It is clinically useful to divide non-Hodgkin lymphomas (NHL) into indolent and aggressive based on their clinical behavior (1). Patients with indolent NHL typically have a survival of many years, even if untreated, but paradoxically are usually incurable. Patients with aggressive NHL have a survival time measured in weeks to months if untreated yet are usually chemosensitive and frequently curable. In this chapter, we focus on the clinical characteristics, pathology, and treatment of aggressive NHL.
The incidence of NHL has increased over the last five decades, as reported by US and international registries (2,3,4). During the years 1993 to 1995, the age-adjusted incidence increased 3% per year according to data from the Surveillance, Epidemiology, and End Results (SEER) program of the National Cancer Institute (2). Some of this increased incidence can be attributed to the acquired immunodeficiency syndrome (AIDS), but this epidemic does not explain the increase of NHL before 1980. In the elderly population, there has also been a marked increase of NHL, largely the indolent NHLs, which are discussed in Chapter 7.
An estimated 71,850 new cases of NHL will be diagnosed in the United States in 2015, and 19,790 NHL-related deaths will occur. In 2014, NHL was the ninth largest cause of death among men and the eighth largest cause in women (3% of all cancer-related deaths). Diffuse large B-cell lymphoma (DLBCL), the most common NHL subtype, has an aggressive behavior and is more common in whites than African Americans in the United States; however, 5-year survival outcomes are worse in African Americans (5).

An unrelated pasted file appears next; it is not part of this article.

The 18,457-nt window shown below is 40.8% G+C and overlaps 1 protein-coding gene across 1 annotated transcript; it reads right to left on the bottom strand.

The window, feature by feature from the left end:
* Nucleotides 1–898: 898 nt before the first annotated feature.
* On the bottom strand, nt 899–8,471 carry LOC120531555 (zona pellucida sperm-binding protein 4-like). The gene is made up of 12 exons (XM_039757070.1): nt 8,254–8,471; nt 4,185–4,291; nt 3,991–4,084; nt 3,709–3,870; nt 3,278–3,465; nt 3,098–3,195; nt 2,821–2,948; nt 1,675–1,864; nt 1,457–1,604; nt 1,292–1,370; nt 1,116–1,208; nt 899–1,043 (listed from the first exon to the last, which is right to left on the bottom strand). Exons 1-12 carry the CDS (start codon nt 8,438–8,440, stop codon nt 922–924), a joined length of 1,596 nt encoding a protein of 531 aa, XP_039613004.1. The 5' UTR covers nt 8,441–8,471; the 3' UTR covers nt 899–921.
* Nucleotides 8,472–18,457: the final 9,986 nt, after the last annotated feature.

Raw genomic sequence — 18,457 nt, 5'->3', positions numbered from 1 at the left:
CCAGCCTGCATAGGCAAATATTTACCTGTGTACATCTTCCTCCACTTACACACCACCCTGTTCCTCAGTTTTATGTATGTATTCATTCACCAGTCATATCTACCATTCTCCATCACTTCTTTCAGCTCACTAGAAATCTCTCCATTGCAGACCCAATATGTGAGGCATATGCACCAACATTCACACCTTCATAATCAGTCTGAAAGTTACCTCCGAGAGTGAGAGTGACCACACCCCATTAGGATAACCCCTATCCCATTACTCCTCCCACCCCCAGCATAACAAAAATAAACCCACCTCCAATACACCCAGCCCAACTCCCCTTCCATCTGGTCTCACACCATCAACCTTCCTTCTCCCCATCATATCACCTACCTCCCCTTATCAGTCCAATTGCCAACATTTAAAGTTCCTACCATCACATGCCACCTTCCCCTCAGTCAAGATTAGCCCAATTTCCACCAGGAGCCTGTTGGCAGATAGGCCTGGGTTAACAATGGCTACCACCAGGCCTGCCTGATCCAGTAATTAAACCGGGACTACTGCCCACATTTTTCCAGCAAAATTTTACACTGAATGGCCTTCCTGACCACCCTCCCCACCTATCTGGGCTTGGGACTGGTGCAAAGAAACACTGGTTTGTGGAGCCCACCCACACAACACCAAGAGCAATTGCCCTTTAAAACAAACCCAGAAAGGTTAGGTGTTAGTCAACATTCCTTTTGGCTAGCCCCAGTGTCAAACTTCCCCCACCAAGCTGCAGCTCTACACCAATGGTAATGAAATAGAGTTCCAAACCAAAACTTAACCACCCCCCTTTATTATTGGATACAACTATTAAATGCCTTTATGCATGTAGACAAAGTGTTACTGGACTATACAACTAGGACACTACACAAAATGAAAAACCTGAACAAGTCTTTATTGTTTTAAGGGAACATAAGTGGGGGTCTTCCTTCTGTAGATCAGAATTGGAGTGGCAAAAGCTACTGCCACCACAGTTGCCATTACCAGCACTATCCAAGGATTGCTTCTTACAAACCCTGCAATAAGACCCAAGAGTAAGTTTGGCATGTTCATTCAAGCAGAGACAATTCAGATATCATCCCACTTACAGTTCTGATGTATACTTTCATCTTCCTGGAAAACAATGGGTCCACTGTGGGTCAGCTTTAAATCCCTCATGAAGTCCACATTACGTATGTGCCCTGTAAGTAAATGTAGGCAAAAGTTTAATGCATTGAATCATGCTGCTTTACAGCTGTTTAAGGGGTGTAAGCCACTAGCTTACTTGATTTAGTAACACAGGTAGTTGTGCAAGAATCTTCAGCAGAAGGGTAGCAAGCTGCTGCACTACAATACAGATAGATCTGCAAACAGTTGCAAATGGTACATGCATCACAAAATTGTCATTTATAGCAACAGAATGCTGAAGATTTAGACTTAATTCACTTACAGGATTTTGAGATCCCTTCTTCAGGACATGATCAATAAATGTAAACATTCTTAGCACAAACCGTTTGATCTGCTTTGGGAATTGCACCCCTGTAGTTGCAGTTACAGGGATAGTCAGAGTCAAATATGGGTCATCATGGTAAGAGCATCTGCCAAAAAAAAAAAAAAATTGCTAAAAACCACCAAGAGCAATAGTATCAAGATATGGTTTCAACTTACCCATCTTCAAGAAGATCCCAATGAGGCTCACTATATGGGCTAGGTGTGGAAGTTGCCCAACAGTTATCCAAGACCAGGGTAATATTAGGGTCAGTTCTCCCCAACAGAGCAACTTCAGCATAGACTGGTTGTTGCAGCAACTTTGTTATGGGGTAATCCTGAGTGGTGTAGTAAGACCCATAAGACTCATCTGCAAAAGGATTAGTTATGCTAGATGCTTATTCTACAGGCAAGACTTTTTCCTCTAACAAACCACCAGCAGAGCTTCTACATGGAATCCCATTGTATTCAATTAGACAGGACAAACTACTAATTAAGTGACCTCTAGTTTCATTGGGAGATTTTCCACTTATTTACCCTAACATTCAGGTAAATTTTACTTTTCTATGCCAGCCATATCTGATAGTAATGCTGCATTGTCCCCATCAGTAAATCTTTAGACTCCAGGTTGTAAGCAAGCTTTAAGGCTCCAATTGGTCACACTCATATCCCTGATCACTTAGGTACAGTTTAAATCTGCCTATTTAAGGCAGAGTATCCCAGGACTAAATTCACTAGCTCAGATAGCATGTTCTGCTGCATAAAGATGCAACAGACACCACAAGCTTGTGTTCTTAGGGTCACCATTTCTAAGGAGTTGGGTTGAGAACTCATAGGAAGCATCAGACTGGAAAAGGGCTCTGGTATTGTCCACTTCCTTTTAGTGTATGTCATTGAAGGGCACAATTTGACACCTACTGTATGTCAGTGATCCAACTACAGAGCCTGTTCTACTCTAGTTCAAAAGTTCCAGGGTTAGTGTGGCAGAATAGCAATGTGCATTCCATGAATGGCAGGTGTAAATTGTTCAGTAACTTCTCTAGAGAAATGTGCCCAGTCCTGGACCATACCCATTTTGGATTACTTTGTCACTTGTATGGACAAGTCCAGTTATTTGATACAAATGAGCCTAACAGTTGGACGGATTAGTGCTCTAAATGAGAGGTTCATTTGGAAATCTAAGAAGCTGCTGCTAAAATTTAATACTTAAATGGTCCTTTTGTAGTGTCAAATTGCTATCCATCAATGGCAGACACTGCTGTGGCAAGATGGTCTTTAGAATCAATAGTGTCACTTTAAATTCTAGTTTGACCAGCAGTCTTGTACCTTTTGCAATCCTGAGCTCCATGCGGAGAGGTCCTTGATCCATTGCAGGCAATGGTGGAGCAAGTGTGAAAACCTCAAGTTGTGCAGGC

Most cases of aggressive NHL do not have a well-defined cause. Recent work has shown that the lifetime risk for many cancers correlates with the total number of divisions of normal self-renewing cells (6). The implications of these findings suggest that many cancers may not be due to hereditable genetic aberrancies, environmental exposures, infectious etiologies, or other known causes, but instead are attributable to a combination of factors that may include chance. For the NHLs that appear to have currently identifiable drivers, there are four groups of drivers: immune suppression (both acquired and primary), infectious agents, toxic exposure, and familial (Table 8-1).
Table 8-1Risk Factors Associated With Aggressive Non-Hodgkin Lymphomas |Favorite Table|Download (.pdf) Table 8-1 Risk Factors Associated With Aggressive Non-Hodgkin Lymphomas
Inherited and acquired immune deficiency
X-linked immunoproliferative disorder
Severe combined immunodeficiency
Common variable immune deficiency
Iatrogenic immune suppression
Solid organ or bone marrow transplant
Radiation or radiation therapy
Human T-cell leukemia/lymphoma virus
Human herpesvirus type 8 (HHV-8)
Human immunodeficiency virus (HIV)